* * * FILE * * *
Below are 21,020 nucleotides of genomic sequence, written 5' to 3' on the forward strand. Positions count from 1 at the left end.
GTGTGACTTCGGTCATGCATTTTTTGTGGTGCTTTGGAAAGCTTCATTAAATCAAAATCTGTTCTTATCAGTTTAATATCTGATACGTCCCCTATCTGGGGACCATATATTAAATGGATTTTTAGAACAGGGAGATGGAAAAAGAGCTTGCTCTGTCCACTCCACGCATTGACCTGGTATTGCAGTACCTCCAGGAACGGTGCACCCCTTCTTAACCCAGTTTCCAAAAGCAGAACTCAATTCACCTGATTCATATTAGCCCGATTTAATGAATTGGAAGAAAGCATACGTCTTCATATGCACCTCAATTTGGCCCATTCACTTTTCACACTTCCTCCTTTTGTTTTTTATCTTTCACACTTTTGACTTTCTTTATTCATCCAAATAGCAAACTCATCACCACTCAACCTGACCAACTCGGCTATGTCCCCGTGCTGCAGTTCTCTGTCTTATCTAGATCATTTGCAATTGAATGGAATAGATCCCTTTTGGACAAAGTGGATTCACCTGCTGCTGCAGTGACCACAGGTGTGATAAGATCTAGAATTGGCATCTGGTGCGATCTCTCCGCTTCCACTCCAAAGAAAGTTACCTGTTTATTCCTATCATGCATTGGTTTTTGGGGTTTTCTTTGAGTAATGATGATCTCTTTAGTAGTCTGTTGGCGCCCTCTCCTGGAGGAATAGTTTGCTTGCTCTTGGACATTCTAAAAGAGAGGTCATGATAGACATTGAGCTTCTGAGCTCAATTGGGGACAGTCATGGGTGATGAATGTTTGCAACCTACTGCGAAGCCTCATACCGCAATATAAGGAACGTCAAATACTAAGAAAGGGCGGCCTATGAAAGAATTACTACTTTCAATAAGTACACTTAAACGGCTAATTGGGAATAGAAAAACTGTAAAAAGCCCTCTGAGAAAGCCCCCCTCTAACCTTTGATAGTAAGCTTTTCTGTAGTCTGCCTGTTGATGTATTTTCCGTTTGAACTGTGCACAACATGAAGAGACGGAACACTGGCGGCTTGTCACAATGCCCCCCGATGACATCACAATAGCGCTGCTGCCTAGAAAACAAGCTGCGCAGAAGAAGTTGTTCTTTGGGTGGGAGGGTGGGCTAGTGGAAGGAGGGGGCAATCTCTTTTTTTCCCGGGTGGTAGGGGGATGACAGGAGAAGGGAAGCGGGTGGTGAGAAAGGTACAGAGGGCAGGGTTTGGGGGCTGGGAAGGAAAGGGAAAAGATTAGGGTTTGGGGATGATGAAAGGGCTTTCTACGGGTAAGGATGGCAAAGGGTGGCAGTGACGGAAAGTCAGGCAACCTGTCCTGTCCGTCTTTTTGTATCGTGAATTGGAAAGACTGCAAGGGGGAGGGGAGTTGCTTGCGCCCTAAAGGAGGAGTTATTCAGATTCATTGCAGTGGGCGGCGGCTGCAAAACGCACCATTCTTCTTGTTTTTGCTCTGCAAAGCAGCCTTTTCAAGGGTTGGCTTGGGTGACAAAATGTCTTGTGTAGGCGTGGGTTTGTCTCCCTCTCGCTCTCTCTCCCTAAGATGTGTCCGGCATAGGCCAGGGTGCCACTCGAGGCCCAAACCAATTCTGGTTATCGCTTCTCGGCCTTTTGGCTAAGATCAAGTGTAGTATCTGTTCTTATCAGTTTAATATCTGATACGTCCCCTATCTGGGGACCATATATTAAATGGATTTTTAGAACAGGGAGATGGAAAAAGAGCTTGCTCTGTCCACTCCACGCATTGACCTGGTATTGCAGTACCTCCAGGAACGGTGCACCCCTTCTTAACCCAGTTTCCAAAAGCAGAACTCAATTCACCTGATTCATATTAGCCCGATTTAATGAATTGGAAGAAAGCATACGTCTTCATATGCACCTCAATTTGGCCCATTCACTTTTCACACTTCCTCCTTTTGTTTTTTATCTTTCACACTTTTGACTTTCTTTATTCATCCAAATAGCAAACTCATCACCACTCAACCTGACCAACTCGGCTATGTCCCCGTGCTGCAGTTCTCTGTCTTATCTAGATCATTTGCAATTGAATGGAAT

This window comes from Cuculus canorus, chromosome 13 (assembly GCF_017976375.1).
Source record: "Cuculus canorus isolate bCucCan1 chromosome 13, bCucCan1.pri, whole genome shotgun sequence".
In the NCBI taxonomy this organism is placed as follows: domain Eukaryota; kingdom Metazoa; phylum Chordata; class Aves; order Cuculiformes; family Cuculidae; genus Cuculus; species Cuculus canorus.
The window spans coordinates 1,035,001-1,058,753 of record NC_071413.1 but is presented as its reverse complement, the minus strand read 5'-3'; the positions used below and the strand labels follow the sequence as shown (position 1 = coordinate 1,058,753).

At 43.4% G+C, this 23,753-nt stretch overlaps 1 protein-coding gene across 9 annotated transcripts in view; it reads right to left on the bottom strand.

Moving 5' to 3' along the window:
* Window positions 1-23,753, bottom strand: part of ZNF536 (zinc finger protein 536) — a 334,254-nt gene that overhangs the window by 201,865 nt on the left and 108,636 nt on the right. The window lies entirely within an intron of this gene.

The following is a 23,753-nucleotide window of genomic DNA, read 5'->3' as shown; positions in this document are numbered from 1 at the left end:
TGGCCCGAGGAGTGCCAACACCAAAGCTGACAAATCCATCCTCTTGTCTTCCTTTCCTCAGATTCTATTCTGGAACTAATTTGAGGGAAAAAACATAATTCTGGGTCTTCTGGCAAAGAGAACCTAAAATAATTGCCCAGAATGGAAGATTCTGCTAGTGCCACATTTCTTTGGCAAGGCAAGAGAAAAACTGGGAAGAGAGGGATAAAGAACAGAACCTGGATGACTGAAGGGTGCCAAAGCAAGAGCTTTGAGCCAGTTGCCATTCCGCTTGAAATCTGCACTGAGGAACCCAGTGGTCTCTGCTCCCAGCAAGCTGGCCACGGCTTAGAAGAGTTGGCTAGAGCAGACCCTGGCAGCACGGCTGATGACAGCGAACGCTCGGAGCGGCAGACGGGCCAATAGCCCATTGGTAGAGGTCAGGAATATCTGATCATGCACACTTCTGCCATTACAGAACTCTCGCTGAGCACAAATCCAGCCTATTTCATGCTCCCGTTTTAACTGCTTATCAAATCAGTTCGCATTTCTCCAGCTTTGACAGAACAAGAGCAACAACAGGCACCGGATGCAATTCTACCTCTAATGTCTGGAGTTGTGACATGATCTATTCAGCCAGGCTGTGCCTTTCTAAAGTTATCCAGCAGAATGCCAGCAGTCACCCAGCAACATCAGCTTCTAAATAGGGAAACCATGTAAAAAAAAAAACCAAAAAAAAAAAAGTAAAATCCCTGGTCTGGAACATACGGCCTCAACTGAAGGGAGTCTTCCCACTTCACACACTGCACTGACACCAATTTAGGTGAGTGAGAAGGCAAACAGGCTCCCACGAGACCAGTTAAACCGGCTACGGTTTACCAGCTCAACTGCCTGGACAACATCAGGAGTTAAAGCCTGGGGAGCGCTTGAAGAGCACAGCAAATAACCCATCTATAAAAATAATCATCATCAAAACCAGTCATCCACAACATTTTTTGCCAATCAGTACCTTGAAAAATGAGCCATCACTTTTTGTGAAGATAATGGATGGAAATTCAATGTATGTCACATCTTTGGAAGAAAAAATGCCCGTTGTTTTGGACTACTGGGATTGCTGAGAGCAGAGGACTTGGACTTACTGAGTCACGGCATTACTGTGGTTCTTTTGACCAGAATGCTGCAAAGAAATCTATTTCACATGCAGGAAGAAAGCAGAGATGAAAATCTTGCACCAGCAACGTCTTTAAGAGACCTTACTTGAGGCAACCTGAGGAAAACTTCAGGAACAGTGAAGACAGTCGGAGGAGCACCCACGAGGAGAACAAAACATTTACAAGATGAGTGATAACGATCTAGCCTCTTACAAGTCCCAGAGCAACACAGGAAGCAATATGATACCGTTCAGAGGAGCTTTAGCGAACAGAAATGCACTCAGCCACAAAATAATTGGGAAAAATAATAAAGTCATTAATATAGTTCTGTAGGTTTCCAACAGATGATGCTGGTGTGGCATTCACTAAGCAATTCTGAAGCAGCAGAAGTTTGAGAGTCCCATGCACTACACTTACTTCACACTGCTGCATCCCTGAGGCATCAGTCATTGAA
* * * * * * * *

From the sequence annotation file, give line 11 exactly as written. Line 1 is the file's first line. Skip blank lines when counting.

TGGCCCGAGGAGTGCCAACACCAAAGCTGACAAATCCATCCTCTTGTCTTCCTTTCCTCAGATTCTATTCTGGAACTAATTTGAGGGAAAAAACATAATTCTGGGTCTTCTGGCAAAGAGAACCTAAAATAATTGCCCAGAATGGAAGATTCTGCTAGTGCCACATTTCTTTGGCAAGGCAAGAGAAAAACTGGGAAGAGAGGGATAAAGAACAGAACCTGGATGACTGAAGGGTGCCAAAGCAAGAGCTTTGAGCCAGTTGCCATTCCGCTTGAAATCTGCACTGAGGAACCCAGTGGTCTCTGCTCCCAGCAAGCTGGCCACGGCTTAGAAGAGTTGGCTAGAGCAGACCCTGGCAGCACGGCTGATGACAGCGAACGCTCGGAGCGGCAGACGGGCCAATAGCCCATTGGTAGAGGTCAGGAATATCTGATCATGCACACTTCTGCCATTACAGAACTCTCGCTGAGCACAAATCCAGCCTATTTCATGCTCCCGTTTTAACTGCTTATCAAATCAGTTCGCATTTCTCCAGCTTTGACAGAACAAGAGCAACAACAGGCACCGGATGCAATTCTACCTCTAATGTCTGGAGTTGTGACATGATCTATTCAGCCAGGCTGTGCCTTTCTAAAGTTATCCAGCAGAATGCCAGCAGTCACCCAGCAACATCAGCTTCTAAATAGGGAAACCATGTAAAAAAAAAAACCAAAAAAAAAAAAGTAAAATCCCTGGTCTGGAACATACGGCCTCAACTGAAGGGAGTCTTCCCACTTCACACACTGCACTGACACCAATTTAGGTGAGTGAGAAGGCAAACAGGCTCCCACGAGACCAGTTAAACCGGCTACGGTTTACCAGCTCAACTGCCTGGACAACATCAGGAGTTAAAGCCTGGGGAGCGCTTGAAGAGCACAGCAAATAACCCATCTATAAAAATAATCATCATCAAAACCAGTCATCCACAACATTTTTTGCCAATCAGTACCTTGAAAAATGAGCCATCACTTTTTGTGAAGATAATGGATGGAAATTCAATGTATGTCACATCTTTGGAAGAAAAAATGCCCGTTGTTTTGGACTACTGGGATTGCTGAGAGCAGAGGACTTGGACTTACTGAGTCACGGCATTACTGTGGTTCTTTTGACCAGAATGCTGCAAAGAAATCTATTTCACATGCAGGAAGAAAGCAGAGATGAAAATCTTGCACCAGCAACGTCTTTAAGAGACCTTACTTGAGGCAACCTGAGGAAAACTTCAGGAACAGTGAAGACAGTCGGAGGAGCACCCACGAGGAGAACAAAACATTTACAAGATGAGTGATAACGATCTAGCCTCTTACAAGTCCCAGAGCAACACAGGAAGCAATATGATACCGTTCAGAGGAGCTTTAGCGAACAGAAATGCACTCAGCCACAAAATAATTGGGAAAAATAATAAAGTCATTAATATAGTTCTGTAGGTTTCCAACAGATGATGCTGGTGTGGCATTCACTAAGCAATTCTGAAGCAGCAGAAGTTTGAGAGTCCCATGCACTACACTTACTTCACACTGCTGCATCCCTGAGGCATCAGTCATTGAA